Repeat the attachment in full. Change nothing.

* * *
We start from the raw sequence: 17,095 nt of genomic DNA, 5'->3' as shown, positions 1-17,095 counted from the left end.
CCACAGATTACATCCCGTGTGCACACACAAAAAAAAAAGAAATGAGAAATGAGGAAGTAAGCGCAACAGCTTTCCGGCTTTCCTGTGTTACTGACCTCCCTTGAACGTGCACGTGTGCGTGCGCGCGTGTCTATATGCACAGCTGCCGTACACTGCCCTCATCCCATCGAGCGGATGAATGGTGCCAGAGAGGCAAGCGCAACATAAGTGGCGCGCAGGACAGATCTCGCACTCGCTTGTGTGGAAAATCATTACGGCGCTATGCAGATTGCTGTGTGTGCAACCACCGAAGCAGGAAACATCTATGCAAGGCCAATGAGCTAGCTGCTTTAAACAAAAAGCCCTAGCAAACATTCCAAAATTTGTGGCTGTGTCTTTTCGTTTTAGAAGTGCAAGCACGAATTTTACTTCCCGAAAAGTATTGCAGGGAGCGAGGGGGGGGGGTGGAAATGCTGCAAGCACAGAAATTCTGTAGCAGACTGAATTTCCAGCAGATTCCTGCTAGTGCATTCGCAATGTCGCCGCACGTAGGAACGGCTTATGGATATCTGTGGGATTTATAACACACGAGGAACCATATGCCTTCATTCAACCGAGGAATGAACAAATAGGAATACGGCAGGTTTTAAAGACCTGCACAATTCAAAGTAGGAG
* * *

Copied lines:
We start from the raw sequence: 17,095 nt of genomic DNA, 5'->3' as shown, positions 1-17,095 counted from the left end.
CCACAGATTACATCCCGTGTGCACACACAAAAAAAAAAGAAATGAGAAATGAGGAAGTAAGCGCAACAGCTTTCCGGCTTTCCTGTGTTACTGACCTCCCTTGAACGTGCACGTGTGCGTGCGCGCGTGTCTATATGCACAGCTGCCGTACACTGCCCTCATCCCATCGAGCGGATGAATGGTGCCAGAGAGGCAAGCGCAACATAAGTGGCGCGCAGGACAGATCTCGCACTCGCTTGTGTGGAAAATCATTACGGCGCTATGCAGATTGCTGTGTGTGCAACCACCGAAGCAGGAAACATCTATGCAAGGCCAATGAGCTAGCTGCTTTAAACAAAAAGCCCTAGCAAACATTCCAAAATTTGTGGCTGTGTCTTTTCGTTTTAGAAGTGCAAGCACGAATTTTACTTCCCGAAAAGTATTGCAGGGAGCGAGGGGGGGGGGTGGAAATGCTGCAAGCACAGAAATTCTGTAGCAGACTGAATTTCCAGCAGATTCCTGCTAGTGCATTCGCAATGTCGCCGCACGTAGGAACGGCTTATGGATATCTGTGGGATTTATAACACACGAGGAACCATATGCCTTCATTCAACCGAGGAATGAACAAATAGGAATACGGCAGGTTTTAAAGACCTGCACAATTCAAAGTAGGAG